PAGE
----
Connected vehicle research is an important aspect of deploying autonomous technology, as cars that can communicate information to other vehicles on the road could reduce traffic congestion and accidents.

In 2015 Torc was part of a team led by the Federal Highway Administration (FHWA) to develop and test a fleet of connected vehicles. The video below discusses the project and highlights the successful demonstration of a platoon of cars adjusting speed and position as a fleet and braking in unison.

The cars were equipped with Cooperative Adaptive Cruise Control (CACC) which enables communication between vehicles. An FHWA newsletter article on the demonstration reports that “CACC eliminates lag time between vehicle communications (such as reaction time by human drivers or time required by radar-sensing vehicles) which may prevent collisions that are caused by delays in reaction times after sudden breaking or stopping.”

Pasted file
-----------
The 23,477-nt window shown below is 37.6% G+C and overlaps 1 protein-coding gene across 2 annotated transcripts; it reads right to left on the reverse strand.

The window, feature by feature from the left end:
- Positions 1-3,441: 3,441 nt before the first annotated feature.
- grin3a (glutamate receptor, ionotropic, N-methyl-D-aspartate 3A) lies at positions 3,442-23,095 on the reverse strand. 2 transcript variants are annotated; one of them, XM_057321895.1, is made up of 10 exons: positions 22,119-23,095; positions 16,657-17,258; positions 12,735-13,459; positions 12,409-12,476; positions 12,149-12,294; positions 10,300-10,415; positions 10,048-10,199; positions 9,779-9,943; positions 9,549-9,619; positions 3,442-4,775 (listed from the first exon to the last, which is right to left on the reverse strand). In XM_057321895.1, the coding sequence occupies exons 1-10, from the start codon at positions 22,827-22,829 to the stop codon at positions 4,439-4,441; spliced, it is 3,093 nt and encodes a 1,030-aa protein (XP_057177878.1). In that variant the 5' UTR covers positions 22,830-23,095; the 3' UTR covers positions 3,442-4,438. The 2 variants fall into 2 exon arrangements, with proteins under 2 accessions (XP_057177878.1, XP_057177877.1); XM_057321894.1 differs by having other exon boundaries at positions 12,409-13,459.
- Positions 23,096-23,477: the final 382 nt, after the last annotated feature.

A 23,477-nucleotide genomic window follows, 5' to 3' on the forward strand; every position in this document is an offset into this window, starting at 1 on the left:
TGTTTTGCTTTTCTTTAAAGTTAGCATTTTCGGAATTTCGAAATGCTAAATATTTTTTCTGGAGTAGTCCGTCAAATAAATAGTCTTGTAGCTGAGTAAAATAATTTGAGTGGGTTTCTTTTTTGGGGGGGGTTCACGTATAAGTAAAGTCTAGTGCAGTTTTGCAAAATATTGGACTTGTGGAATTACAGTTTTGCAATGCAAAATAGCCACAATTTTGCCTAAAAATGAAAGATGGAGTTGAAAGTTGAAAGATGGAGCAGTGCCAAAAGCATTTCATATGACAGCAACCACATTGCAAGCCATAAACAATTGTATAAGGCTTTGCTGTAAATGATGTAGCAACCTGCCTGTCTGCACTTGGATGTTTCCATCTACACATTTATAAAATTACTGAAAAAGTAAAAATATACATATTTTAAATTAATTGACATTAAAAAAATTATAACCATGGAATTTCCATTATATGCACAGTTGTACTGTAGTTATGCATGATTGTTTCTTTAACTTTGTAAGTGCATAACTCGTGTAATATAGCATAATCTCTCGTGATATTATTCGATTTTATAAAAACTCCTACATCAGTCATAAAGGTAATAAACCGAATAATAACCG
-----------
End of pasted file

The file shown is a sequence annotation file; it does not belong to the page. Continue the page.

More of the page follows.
This video by the FHWA highlights some of the results of that CACC test, an effort that continues today. In the future, vehicles could not only be connected to each other, but also to traffic control devices, providing valuable information about situations on the road ahead.
04.11 Leidos blog

Cars developed by Torc and the Federal Highway Administration test the benefits of connected automation.